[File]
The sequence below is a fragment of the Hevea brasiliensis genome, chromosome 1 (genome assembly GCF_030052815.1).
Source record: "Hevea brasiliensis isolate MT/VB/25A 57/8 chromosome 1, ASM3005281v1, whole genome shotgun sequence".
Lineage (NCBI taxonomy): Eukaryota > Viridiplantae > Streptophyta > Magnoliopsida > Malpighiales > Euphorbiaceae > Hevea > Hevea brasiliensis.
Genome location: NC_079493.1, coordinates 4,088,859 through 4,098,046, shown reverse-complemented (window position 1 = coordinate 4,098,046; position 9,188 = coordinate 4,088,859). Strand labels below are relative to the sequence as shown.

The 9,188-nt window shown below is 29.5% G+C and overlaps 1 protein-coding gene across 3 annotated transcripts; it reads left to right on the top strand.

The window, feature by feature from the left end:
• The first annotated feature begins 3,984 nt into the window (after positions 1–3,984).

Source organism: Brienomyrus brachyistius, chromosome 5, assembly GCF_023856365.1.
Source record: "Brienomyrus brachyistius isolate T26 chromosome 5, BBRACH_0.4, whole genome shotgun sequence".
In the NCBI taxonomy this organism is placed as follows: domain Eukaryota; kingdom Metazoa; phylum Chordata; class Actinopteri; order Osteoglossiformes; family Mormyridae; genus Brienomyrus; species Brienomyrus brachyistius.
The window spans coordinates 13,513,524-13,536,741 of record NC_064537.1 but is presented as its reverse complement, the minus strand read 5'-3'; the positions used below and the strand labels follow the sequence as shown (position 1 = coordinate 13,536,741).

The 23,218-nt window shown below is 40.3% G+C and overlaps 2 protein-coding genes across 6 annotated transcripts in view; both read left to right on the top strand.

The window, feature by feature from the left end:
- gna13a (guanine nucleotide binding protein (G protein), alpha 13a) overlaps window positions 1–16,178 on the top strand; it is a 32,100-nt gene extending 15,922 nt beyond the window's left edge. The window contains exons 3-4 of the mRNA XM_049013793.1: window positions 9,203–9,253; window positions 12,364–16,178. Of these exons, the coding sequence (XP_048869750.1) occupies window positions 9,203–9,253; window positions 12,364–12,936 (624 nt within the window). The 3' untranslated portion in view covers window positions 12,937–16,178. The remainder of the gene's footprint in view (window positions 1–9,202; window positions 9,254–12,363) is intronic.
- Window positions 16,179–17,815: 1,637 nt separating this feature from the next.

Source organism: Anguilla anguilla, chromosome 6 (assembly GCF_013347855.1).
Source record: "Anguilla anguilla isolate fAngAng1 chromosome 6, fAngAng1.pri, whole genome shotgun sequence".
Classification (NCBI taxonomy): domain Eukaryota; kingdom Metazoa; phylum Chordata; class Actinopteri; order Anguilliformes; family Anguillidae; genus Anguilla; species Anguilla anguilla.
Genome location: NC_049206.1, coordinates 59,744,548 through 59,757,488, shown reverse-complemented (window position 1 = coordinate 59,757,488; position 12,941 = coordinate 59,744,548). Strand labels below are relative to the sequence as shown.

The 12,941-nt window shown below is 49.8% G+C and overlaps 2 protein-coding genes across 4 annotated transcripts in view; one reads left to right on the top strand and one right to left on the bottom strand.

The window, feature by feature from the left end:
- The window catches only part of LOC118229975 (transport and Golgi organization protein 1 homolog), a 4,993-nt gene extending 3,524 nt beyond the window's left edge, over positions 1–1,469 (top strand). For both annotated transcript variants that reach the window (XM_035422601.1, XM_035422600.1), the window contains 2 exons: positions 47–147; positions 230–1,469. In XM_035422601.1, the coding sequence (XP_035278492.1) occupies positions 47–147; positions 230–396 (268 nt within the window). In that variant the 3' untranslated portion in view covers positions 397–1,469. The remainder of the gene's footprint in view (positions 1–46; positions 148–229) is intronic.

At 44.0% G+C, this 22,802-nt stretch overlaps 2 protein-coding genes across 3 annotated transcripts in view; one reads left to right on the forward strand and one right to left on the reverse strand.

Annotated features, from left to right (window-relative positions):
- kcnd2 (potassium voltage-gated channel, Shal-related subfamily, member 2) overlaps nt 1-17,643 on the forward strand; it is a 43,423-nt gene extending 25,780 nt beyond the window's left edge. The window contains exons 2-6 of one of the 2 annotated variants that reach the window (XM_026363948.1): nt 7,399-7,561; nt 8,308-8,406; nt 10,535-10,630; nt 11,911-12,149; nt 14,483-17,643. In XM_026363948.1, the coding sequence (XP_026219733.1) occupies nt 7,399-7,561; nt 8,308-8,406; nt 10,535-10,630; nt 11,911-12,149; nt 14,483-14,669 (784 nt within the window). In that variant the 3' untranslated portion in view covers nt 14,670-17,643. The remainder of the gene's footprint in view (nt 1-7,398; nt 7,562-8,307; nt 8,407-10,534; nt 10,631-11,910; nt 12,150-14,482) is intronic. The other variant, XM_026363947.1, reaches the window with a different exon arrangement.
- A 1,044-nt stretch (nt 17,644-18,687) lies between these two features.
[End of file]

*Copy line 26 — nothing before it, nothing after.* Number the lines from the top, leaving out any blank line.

- A 1,044-nt stretch (nt 17,644-18,687) lies between these two features.